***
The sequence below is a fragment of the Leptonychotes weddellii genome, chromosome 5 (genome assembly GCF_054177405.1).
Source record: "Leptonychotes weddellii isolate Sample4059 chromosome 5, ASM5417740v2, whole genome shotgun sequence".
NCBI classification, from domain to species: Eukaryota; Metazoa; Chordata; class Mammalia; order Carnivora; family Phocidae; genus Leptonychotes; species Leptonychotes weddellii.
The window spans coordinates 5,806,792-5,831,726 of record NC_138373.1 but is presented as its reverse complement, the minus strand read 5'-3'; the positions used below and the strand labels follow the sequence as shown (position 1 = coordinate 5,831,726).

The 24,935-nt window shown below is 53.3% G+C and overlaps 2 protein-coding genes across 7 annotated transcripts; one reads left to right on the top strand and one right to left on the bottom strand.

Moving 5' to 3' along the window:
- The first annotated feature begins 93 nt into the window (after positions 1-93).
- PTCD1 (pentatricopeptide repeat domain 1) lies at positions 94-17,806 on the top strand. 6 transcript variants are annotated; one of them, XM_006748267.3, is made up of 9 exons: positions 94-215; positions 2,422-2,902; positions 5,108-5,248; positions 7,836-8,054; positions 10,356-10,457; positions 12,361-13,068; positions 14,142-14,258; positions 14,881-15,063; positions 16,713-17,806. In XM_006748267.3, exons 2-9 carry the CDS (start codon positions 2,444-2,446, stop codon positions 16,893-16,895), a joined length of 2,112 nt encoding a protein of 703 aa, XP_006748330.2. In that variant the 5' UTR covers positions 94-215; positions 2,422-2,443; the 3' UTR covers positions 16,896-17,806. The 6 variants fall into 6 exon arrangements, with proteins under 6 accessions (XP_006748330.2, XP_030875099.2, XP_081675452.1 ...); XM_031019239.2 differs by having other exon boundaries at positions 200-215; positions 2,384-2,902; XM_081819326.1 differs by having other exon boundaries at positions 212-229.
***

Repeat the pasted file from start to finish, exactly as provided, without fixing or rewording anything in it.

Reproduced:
The sequence below is a fragment of the Leptonychotes weddellii genome, chromosome 5 (genome assembly GCF_054177405.1).
Source record: "Leptonychotes weddellii isolate Sample4059 chromosome 5, ASM5417740v2, whole genome shotgun sequence".
NCBI classification, from domain to species: Eukaryota; Metazoa; Chordata; class Mammalia; order Carnivora; family Phocidae; genus Leptonychotes; species Leptonychotes weddellii.
The window spans coordinates 5,806,792-5,831,726 of record NC_138373.1 but is presented as its reverse complement, the minus strand read 5'-3'; the positions used below and the strand labels follow the sequence as shown (position 1 = coordinate 5,831,726).

The 24,935-nt window shown below is 53.3% G+C and overlaps 2 protein-coding genes across 7 annotated transcripts; one reads left to right on the top strand and one right to left on the bottom strand.

Moving 5' to 3' along the window:
- The first annotated feature begins 93 nt into the window (after positions 1-93).
- PTCD1 (pentatricopeptide repeat domain 1) lies at positions 94-17,806 on the top strand. 6 transcript variants are annotated; one of them, XM_006748267.3, is made up of 9 exons: positions 94-215; positions 2,422-2,902; positions 5,108-5,248; positions 7,836-8,054; positions 10,356-10,457; positions 12,361-13,068; positions 14,142-14,258; positions 14,881-15,063; positions 16,713-17,806. In XM_006748267.3, exons 2-9 carry the CDS (start codon positions 2,444-2,446, stop codon positions 16,893-16,895), a joined length of 2,112 nt encoding a protein of 703 aa, XP_006748330.2. In that variant the 5' UTR covers positions 94-215; positions 2,422-2,443; the 3' UTR covers positions 16,896-17,806. The 6 variants fall into 6 exon arrangements, with proteins under 6 accessions (XP_006748330.2, XP_030875099.2, XP_081675452.1 ...); XM_031019239.2 differs by having other exon boundaries at positions 200-215; positions 2,384-2,902; XM_081819326.1 differs by having other exon boundaries at positions 212-229.